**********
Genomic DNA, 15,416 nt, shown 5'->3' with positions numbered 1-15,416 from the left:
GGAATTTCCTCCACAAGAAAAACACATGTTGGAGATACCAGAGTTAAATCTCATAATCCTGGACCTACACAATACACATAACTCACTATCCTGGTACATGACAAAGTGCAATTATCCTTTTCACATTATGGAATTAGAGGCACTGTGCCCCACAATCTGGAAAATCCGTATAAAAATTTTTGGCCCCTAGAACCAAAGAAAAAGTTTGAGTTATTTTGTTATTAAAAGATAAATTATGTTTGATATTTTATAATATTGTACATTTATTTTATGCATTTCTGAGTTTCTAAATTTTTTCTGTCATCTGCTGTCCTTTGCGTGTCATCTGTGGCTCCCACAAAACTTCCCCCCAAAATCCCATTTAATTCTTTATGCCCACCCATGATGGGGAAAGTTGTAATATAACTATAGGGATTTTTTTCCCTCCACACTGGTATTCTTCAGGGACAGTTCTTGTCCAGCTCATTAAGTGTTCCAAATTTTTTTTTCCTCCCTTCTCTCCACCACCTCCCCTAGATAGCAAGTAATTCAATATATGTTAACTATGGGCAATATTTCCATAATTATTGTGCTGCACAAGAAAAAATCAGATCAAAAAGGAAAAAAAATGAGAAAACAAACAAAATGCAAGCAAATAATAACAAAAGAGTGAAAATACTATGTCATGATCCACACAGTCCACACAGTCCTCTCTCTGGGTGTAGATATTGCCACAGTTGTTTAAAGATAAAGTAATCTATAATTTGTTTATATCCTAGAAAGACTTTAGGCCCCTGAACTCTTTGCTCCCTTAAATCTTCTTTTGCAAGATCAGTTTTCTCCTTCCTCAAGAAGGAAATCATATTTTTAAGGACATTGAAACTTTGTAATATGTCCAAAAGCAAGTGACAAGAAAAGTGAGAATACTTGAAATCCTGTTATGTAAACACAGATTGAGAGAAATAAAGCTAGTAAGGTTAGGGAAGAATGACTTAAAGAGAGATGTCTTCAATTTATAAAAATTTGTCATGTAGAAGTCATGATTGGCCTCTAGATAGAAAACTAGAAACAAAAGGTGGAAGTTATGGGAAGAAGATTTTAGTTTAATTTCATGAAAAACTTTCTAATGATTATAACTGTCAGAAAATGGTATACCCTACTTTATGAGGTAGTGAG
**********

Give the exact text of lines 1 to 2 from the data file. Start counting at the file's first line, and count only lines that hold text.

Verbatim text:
Genomic DNA, 15,416 nt, shown 5'->3' with positions numbered 1-15,416 from the left:
GGAATTTCCTCCACAAGAAAAACACATGTTGGAGATACCAGAGTTAAATCTCATAATCCTGGACCTACACAATACACATAACTCACTATCCTGGTACATGACAAAGTGCAATTATCCTTTTCACATTATGGAATTAGAGGCACTGTGCCCCACAATCTGGAAAATCCGTATAAAAATTTTTGGCCCCTAGAACCAAAGAAAAAGTTTGAGTTATTTTGTTATTAAAAGATAAATTATGTTTGATATTTTATAATATTGTACATTTATTTTATGCATTTCTGAGTTTCTAAATTTTTTCTGTCATCTGCTGTCCTTTGCGTGTCATCTGTGGCTCCCACAAAACTTCCCCCCAAAATCCCATTTAATTCTTTATGCCCACCCATGATGGGGAAAGTTGTAATATAACTATAGGGATTTTTTTCCCTCCACACTGGTATTCTTCAGGGACAGTTCTTGTCCAGCTCATTAAGTGTTCCAAATTTTTTTTTCCTCCCTTCTCTCCACCACCTCCCCTAGATAGCAAGTAATTCAATATATGTTAACTATGGGCAATATTTCCATAATTATTGTGCTGCACAAGAAAAAATCAGATCAAAAAGGAAAAAAAATGAGAAAACAAACAAAATGCAAGCAAATAATAACAAAAGAGTGAAAATACTATGTCATGATCCACACAGTCCACACAGTCCTCTCTCTGGGTGTAGATATTGCCACAGTTGTTTAAAGATAAAGTAATCTATAATTTGTTTATATCCTAGAAAGACTTTAGGCCCCTGAACTCTTTGCTCCCTTAAATCTTCTTTTGCAAGATCAGTTTTCTCCTTCCTCAAGAAGGAAATCATATTTTTAAGGACATTGAAACTTTGTAATATGTCCAAAAGCAAGTGACAAGAAAAGTGAGAATACTTGAAATCCTGTTATGTAAACACAGATTGAGAGAAATAAAGCTAGTAAGGTTAGGGAAGAATGACTTAAAGAGAGATGTCTTCAATTTATAAAAATTTGTCATGTAGAAGTCATGATTGGCCTCTAGATAGAAAACTAGAAACAAAAGGTGGAAGTTATGGGAAGAAGATTTTAGTTTAATTTCATGAAAAACTTTCTAATGATTATAACTGTCAGAAAATGGTATACCCTACTTTATGAGGTAGTGAG